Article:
There’s a fine line between imitation and inspiration, but the distinction is irrelevant if the project is executed with care. Admiring someone else’s style or talent and aspiring to replicate a fraction of their success is a worthwhile endeavour. Imitation is the sincerest form of flattery after all. In film, homages and references are common as masters of cinema set the standard for techniques and aesthetics in particular genres. The team at Astron-6
has made a name for themselves embracing formerly popular movie types and The Editor
is their latest project, recalling giallo cinema.
Rey Ciso (Adam Brooks) was once one of the most respected editors in the business, but a film-cutting accident that claimed four of his fingers has left him struggling. Now he’s stuck working long hours on a trashy Italian horror production, while attempting to reconcile with his estranged wife (Paz de la Huerta). Circumstances are further complicated when someone begins murdering the film’s cast and the investigating detective (Matthew Kennedy) puts Rey at the top of the suspect’s list since the killer is similarly maiming his victims. Pressure to complete the movie while there’s still enough actors to finish it causes Rey to become unstable to the point that even he’s no longer certain of his innocence.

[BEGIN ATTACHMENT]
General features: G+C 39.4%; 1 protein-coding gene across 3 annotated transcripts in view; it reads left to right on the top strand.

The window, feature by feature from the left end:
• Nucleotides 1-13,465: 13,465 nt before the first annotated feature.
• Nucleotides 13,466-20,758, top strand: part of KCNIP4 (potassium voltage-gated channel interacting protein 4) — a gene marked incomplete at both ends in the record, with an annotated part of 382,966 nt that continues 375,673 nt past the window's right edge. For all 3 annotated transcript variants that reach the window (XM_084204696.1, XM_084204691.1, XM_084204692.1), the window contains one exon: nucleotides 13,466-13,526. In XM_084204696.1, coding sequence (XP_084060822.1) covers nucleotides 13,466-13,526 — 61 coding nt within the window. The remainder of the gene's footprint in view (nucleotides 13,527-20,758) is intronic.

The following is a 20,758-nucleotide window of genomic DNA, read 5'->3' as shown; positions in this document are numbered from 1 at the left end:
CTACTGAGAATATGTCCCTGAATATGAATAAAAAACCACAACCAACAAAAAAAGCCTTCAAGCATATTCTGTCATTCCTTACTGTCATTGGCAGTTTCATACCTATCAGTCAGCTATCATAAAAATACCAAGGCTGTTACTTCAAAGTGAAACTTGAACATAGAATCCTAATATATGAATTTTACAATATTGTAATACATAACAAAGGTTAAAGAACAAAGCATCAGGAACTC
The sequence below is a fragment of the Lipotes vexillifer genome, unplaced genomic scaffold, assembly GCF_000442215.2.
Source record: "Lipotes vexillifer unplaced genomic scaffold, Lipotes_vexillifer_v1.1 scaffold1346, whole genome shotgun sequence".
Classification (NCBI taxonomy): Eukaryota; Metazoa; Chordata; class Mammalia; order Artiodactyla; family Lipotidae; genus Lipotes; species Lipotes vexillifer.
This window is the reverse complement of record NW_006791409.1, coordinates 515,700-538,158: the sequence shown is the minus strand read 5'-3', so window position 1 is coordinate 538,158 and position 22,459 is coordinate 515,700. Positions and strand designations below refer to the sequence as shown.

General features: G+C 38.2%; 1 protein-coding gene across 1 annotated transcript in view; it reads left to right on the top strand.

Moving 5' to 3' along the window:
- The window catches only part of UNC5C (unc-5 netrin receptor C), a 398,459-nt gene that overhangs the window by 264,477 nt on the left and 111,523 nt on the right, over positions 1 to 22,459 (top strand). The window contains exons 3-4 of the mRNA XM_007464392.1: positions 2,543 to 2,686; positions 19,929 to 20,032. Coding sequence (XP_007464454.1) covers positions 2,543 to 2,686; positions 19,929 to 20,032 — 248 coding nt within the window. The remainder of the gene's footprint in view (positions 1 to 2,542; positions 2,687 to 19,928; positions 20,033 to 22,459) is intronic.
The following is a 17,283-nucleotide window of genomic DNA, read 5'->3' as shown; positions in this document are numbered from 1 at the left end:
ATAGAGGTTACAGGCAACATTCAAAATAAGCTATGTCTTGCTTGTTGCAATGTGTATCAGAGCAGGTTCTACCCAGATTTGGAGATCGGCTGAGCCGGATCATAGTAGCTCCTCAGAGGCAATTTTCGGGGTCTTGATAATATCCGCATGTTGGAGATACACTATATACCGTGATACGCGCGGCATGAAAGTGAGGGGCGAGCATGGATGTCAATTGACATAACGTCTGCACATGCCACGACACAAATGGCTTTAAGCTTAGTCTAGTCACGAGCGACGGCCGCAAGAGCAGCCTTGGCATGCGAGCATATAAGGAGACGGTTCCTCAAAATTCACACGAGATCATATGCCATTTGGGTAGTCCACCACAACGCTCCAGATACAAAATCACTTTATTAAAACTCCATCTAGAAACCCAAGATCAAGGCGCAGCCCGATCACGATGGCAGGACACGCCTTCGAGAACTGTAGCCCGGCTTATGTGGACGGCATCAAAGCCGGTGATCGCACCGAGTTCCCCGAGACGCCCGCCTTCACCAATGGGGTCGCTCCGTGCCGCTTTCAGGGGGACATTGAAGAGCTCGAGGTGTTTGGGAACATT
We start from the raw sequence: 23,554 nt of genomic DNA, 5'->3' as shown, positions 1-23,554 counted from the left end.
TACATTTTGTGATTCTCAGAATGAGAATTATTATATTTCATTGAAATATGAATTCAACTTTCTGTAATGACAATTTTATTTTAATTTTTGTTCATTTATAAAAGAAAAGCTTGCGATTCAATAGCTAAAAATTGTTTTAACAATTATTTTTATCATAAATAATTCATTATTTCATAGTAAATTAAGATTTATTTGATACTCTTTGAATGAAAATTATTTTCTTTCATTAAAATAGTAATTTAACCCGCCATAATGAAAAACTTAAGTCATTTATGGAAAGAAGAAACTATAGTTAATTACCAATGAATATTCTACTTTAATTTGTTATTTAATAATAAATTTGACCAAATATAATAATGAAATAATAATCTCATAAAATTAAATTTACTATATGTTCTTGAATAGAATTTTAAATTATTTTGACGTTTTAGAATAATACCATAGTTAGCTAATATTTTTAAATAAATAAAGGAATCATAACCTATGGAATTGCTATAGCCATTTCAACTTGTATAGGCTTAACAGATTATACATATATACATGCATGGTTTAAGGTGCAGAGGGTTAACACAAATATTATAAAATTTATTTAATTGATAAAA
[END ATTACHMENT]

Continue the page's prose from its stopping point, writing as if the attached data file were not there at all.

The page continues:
In addition to co-starring in the picture, Brooks and Kennedy also co-wrote and directed their tribute to the American slasher predecessor. The duo don’t stray from the giallo tradition, packing their film with bloody murders and excessive eroticism. Each death is accompanied by copious amounts of blood that sprays and flows in unbelievable quantities. Gratuitous sex scenes are sprinkled throughout the film, including a bizarre fetish session between the cop and his blind wife. Not stopping there, the filmmakers incorporate numerous other elements to match the genre’s aesthetic. The picture looks dated and is often lit with a red light to skew the image, and the soundtrack consists of a pulsing, electronic score. In addition, the voices are dubbed in spite of having English-speaking actors, recreating the effect of watching the poorly transferred original Italian films of Dario Argento and Mario Bava.
The film’s murder mystery plot is the foundation of a giallo picture, providing the basis for the rest of the elements to thrive. However, Brooks and Kennedy also add their own flavour of absurdity to the script. The detective character is grossly inept and often caught flirting with rather than questioning the witnesses. Likewise, Rey’s marriage is a farce ruined by his wife’s impractical expectations and definitions of manhood. Conversely, the hypersexual new leading actor is presented as a model of masculinity and ego.
One of the group’s best looking films, the effects remain practical which adds to the classic appearance of the picture. And a cameo by Udo Kier, horror icon and repeat Argento-collaborator, is the cherry on top of this homage to one of cinema’s most bizarre yet fascinating genres. This thoughtful satire
was programmed at the Fantasia International Film Festival
Directors: Adam Brooks
and Matthew Kennedy
Starring: Paz de la Huerta
, Udo Kier
andS Laurence R. Harvey